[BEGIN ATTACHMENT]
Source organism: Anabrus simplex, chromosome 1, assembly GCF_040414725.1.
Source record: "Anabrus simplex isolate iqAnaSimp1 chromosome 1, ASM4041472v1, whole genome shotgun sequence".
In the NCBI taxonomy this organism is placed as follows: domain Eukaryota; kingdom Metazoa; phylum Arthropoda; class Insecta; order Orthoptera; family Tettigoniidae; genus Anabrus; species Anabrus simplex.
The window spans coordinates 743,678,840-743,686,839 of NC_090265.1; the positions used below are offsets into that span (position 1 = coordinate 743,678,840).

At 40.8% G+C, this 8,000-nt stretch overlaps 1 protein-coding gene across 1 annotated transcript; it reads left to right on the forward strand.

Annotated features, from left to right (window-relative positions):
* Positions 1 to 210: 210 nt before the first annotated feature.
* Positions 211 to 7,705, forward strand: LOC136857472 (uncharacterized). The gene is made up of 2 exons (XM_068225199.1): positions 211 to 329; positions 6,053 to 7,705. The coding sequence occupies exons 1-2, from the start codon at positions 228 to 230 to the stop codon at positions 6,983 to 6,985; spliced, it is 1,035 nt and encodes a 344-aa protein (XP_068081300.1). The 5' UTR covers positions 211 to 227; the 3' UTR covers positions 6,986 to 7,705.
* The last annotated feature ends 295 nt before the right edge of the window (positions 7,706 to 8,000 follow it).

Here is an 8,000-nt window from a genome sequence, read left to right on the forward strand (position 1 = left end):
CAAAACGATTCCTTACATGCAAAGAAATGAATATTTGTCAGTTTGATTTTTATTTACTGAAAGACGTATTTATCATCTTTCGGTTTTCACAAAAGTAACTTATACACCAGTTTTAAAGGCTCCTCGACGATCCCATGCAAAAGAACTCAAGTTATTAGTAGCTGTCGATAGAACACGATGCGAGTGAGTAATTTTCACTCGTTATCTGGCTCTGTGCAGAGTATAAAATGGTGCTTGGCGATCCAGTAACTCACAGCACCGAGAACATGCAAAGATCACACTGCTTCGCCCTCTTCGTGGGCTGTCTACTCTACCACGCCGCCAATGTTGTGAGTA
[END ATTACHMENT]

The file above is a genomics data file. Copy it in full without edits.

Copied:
Source organism: Anabrus simplex, chromosome 1, assembly GCF_040414725.1.
Source record: "Anabrus simplex isolate iqAnaSimp1 chromosome 1, ASM4041472v1, whole genome shotgun sequence".
In the NCBI taxonomy this organism is placed as follows: domain Eukaryota; kingdom Metazoa; phylum Arthropoda; class Insecta; order Orthoptera; family Tettigoniidae; genus Anabrus; species Anabrus simplex.
The window spans coordinates 743,678,840-743,686,839 of NC_090265.1; the positions used below are offsets into that span (position 1 = coordinate 743,678,840).

At 40.8% G+C, this 8,000-nt stretch overlaps 1 protein-coding gene across 1 annotated transcript; it reads left to right on the forward strand.

Annotated features, from left to right (window-relative positions):
* Positions 1 to 210: 210 nt before the first annotated feature.
* Positions 211 to 7,705, forward strand: LOC136857472 (uncharacterized). The gene is made up of 2 exons (XM_068225199.1): positions 211 to 329; positions 6,053 to 7,705. The coding sequence occupies exons 1-2, from the start codon at positions 228 to 230 to the stop codon at positions 6,983 to 6,985; spliced, it is 1,035 nt and encodes a 344-aa protein (XP_068081300.1). The 5' UTR covers positions 211 to 227; the 3' UTR covers positions 6,986 to 7,705.
* The last annotated feature ends 295 nt before the right edge of the window (positions 7,706 to 8,000 follow it).

Here is an 8,000-nt window from a genome sequence, read left to right on the forward strand (position 1 = left end):
CAAAACGATTCCTTACATGCAAAGAAATGAATATTTGTCAGTTTGATTTTTATTTACTGAAAGACGTATTTATCATCTTTCGGTTTTCACAAAAGTAACTTATACACCAGTTTTAAAGGCTCCTCGACGATCCCATGCAAAAGAACTCAAGTTATTAGTAGCTGTCGATAGAACACGATGCGAGTGAGTAATTTTCACTCGTTATCTGGCTCTGTGCAGAGTATAAAATGGTGCTTGGCGATCCAGTAACTCACAGCACCGAGAACATGCAAAGATCACACTGCTTCGCCCTCTTCGTGGGCTGTCTACTCTACCACGCCGCCAATGTTGTGAGTA